The Cooperative Bank of Cape Cod, in partnership with the Cape Cod Chamber of Commerce, focused on cybersecurity, how to avoid becoming a victim of scams, and some best practices to protect your business and employees in the fifth installment of its “Twenty-Minute Tuesdays” series this week.
The new edition of the monthly online Q&A video series, which provides local businesses and nonprofit organizations access to the Bank’s team of experts, debuted March 9. The series is hosted by Cape Cod Chamber of Commerce CEO Wendy Northcross.
Maeghan DeLellis, Vice President, Branch Manager and Small Business Specialist at The Cooperative Bank of Cape Cod, and Paul Forni, Vice President, Information Security and Red Flags Officer, joined Northcross. Forni outlined the best defenses for business owners to prevent cyberattacks. He stated that there is no one magic bullet when it comes to cybersecurity, but best practices include a combination of the following three controls: Technical Controls, such as firewalls, antivirus, and data loss protection software; Administrative Controls, including updating your security updates regularly; and Education and Training, such as understanding phishing and how criminals target employees.
“Phishing has gone up over 600 percent since the beginning of the pandemic,” Forni said. He stressed the importance of creating strong passwords and changing them periodically to safeguard customer data and information. “Don’t use the same password for a number of applications. Don’t write down passwords and leave them unsecured. And if you’re going to write them down, store them someplace safe.”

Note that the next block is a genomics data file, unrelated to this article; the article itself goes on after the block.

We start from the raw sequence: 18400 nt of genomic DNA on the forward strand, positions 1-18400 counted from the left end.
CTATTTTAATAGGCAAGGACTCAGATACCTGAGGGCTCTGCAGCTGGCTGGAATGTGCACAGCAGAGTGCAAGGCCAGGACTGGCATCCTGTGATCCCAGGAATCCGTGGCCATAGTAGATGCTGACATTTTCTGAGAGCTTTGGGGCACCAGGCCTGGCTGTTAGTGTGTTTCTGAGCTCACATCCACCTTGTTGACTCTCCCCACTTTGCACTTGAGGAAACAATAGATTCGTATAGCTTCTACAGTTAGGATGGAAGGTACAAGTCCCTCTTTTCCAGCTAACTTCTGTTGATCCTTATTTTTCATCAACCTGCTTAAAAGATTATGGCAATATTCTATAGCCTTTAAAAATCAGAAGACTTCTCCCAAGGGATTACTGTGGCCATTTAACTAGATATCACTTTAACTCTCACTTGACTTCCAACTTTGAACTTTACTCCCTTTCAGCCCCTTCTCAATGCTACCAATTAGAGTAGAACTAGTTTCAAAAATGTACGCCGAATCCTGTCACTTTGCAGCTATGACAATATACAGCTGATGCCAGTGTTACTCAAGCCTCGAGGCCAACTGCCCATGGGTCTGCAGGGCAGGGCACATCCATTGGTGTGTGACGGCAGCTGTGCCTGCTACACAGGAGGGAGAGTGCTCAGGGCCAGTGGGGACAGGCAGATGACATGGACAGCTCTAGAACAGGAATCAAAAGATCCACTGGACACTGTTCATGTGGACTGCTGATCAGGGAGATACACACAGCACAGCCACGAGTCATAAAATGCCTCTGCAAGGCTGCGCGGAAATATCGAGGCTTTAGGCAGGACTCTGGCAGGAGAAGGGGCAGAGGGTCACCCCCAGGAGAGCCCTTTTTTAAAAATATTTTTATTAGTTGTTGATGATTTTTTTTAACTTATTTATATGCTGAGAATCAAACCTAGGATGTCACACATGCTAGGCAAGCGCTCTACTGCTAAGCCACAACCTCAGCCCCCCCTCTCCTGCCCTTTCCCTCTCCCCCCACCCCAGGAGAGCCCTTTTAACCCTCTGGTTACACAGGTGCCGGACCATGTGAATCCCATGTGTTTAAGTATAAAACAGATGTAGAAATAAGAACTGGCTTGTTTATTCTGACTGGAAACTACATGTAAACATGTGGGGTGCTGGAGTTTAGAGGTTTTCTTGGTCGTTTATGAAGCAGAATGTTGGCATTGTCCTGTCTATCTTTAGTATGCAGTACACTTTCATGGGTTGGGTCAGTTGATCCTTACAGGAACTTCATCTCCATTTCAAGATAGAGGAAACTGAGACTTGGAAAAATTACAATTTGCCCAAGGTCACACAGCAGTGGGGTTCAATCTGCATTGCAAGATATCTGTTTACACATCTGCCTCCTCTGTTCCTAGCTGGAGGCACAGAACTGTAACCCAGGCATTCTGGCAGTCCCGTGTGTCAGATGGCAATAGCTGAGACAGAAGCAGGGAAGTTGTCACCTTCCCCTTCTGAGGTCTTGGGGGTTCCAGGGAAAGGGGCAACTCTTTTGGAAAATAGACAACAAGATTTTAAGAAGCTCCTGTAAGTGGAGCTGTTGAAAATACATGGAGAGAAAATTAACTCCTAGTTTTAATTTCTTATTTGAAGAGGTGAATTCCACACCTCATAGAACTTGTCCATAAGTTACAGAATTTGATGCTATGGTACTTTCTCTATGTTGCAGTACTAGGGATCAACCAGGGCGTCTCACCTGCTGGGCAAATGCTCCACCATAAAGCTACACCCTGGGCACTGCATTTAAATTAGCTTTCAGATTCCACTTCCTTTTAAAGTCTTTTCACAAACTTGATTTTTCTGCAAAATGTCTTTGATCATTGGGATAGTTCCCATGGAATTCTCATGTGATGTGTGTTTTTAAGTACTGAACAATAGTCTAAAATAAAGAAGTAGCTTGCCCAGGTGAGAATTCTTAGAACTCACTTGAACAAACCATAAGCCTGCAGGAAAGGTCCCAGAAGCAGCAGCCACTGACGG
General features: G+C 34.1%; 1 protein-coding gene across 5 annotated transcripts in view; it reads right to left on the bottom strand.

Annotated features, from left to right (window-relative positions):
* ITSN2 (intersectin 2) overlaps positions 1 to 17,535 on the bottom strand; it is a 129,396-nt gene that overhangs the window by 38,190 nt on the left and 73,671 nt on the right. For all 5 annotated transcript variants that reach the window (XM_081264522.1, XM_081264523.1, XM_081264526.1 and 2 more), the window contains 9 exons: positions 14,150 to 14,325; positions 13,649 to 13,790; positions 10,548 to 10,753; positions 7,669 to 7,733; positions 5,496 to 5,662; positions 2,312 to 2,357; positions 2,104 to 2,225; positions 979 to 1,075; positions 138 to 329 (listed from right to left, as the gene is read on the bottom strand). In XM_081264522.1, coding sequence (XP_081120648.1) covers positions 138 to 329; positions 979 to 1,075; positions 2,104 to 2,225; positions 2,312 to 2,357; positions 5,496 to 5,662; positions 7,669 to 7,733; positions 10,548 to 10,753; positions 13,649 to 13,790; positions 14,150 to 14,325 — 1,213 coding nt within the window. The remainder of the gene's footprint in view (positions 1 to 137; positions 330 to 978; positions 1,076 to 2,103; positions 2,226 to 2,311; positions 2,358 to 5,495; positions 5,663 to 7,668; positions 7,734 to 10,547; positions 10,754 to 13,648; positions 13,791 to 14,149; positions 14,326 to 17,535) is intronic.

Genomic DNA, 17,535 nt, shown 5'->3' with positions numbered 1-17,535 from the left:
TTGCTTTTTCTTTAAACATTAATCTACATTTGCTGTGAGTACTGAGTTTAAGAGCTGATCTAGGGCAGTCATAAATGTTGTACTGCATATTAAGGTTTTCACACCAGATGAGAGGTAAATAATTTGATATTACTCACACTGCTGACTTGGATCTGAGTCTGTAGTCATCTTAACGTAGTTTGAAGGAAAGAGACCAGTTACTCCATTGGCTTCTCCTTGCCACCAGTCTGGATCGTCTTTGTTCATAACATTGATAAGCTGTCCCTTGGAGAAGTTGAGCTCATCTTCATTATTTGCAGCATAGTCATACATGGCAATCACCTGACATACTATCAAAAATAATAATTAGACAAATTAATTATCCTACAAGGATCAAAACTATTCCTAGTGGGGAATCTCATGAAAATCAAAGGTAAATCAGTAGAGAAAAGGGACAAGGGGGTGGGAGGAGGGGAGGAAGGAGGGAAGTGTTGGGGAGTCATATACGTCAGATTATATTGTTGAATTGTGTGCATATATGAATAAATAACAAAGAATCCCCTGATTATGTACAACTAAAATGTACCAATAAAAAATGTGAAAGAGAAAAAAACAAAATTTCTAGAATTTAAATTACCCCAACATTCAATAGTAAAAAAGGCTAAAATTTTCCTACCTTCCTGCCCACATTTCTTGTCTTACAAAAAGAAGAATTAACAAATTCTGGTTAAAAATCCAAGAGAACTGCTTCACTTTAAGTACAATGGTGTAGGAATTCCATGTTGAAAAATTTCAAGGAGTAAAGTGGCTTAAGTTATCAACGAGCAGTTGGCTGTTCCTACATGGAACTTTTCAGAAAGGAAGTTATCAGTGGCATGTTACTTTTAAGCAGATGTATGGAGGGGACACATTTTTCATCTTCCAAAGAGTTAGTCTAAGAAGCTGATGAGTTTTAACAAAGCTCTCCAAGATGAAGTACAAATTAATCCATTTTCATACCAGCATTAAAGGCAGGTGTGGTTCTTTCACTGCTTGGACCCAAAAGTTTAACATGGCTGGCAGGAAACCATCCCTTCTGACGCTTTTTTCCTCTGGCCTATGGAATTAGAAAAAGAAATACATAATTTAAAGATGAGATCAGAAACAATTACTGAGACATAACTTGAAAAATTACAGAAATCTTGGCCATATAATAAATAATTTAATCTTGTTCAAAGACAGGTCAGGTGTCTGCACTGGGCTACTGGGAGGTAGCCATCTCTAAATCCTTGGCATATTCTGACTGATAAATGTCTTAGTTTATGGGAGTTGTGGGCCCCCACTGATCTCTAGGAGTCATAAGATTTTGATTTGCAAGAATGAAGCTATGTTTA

DeLellis discussed common issues business owners have with banking technology and keeping their employees and businesses safe, particularly with the increase in remote work and unemployment fraud. She advised business owners to monitor their accounts and set up alerts. Additionally, she cautioned employers not to share account usernames and passwords with employees and to establish separate credentials with any employees needing bank account access as part of their job function.
DeLellis also offered additional cybersecurity resources for business owners. For example, she cited The Cooperative Bank of Cape Cod’s website, mycapecodbank.com, and the Resources tab, with links to videos and the Security Center as a place for business owners to start educating themselves on cybersecurity. Additionally, she cited the Code of Massachusetts Regulation for data privacy (201 CMR 17,) which sets the standard for the protection of personal information of residents, found on mass.gov. Other resources included the Federal Trade Commission, the Department of Homeland Security (US-CERT), SCORE Training, and SBA resources. The video concluded with a link to a “Cybersecurity Risk Assessment” to evaluate a businesses’ online safety.
Additional information about The Cooperative Bank of Cape Cod’s services and offerings can be found at: www.mycapecodbank.com.
Each prerecorded Q&A session can be viewed on the Cape Cod Chamber of Commerce landing page at http://bit.ly/20MinuteTuesdays.
Local business owners or representatives of nonprofit organizations who would like to submit questions in advance can be done via the Chamber’s landing page.